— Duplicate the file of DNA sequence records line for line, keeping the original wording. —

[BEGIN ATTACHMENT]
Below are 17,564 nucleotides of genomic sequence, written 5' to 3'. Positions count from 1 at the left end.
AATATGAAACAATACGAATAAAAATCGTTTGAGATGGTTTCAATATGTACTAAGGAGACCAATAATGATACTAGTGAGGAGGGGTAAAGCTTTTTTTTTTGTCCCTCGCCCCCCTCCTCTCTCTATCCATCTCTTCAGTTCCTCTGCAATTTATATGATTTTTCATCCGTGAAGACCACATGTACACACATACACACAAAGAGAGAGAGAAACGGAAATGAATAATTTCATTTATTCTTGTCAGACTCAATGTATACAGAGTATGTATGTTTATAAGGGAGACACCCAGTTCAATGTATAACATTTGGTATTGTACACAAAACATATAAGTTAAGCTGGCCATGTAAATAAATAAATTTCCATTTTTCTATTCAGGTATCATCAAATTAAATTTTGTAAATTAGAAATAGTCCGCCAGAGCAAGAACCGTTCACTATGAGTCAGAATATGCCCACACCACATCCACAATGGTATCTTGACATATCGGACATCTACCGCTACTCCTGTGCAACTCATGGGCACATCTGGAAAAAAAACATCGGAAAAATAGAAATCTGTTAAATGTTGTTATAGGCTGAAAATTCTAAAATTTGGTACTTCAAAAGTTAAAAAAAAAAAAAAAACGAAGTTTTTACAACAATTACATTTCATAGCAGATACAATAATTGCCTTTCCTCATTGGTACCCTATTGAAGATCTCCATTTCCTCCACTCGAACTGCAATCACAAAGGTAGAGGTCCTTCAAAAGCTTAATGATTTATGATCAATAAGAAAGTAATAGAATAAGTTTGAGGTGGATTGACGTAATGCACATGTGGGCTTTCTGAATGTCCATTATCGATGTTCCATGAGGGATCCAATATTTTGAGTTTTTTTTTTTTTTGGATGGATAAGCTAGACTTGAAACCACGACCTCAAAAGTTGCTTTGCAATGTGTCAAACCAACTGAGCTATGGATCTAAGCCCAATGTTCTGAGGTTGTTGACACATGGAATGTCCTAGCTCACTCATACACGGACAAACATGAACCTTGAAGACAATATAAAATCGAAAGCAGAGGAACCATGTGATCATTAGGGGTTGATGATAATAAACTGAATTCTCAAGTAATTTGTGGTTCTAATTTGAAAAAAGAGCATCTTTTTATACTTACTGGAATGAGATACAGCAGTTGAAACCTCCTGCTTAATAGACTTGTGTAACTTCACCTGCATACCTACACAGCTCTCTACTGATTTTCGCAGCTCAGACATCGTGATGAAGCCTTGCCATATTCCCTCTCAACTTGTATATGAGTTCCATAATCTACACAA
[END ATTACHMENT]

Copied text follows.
Below are 17,564 nucleotides of genomic sequence, written 5' to 3'. Positions count from 1 at the left end.
AATATGAAACAATACGAATAAAAATCGTTTGAGATGGTTTCAATATGTACTAAGGAGACCAATAATGATACTAGTGAGGAGGGGTAAAGCTTTTTTTTTTGTCCCTCGCCCCCCTCCTCTCTCTATCCATCTCTTCAGTTCCTCTGCAATTTATATGATTTTTCATCCGTGAAGACCACATGTACACACATACACACAAAGAGAGAGAGAAACGGAAATGAATAATTTCATTTATTCTTGTCAGACTCAATGTATACAGAGTATGTATGTTTATAAGGGAGACACCCAGTTCAATGTATAACATTTGGTATTGTACACAAAACATATAAGTTAAGCTGGCCATGTAAATAAATAAATTTCCATTTTTCTATTCAGGTATCATCAAATTAAATTTTGTAAATTAGAAATAGTCCGCCAGAGCAAGAACCGTTCACTATGAGTCAGAATATGCCCACACCACATCCACAATGGTATCTTGACATATCGGACATCTACCGCTACTCCTGTGCAACTCATGGGCACATCTGGAAAAAAAACATCGGAAAAATAGAAATCTGTTAAATGTTGTTATAGGCTGAAAATTCTAAAATTTGGTACTTCAAAAGTTAAAAAAAAAAAAAAAACGAAGTTTTTACAACAATTACATTTCATAGCAGATACAATAATTGCCTTTCCTCATTGGTACCCTATTGAAGATCTCCATTTCCTCCACTCGAACTGCAATCACAAAGGTAGAGGTCCTTCAAAAGCTTAATGATTTATGATCAATAAGAAAGTAATAGAATAAGTTTGAGGTGGATTGACGTAATGCACATGTGGGCTTTCTGAATGTCCATTATCGATGTTCCATGAGGGATCCAATATTTTGAGTTTTTTTTTTTTTTGGATGGATAAGCTAGACTTGAAACCACGACCTCAAAAGTTGCTTTGCAATGTGTCAAACCAACTGAGCTATGGATCTAAGCCCAATGTTCTGAGGTTGTTGACACATGGAATGTCCTAGCTCACTCATACACGGACAAACATGAACCTTGAAGACAATATAAAATCGAAAGCAGAGGAACCATGTGATCATTAGGGGTTGATGATAATAAACTGAATTCTCAAGTAATTTGTGGTTCTAATTTGAAAAAAGAGCATCTTTTTATACTTACTGGAATGAGATACAGCAGTTGAAACCTCCTGCTTAATAGACTTGTGTAACTTCACCTGCATACCTACACAGCTCTCTACTGATTTTCGCAGCTCAGACATCGTGATGAAGCCTTGCCATATTCCCTCTCAACTTGTATATGAGTTCCATAATCTACACAA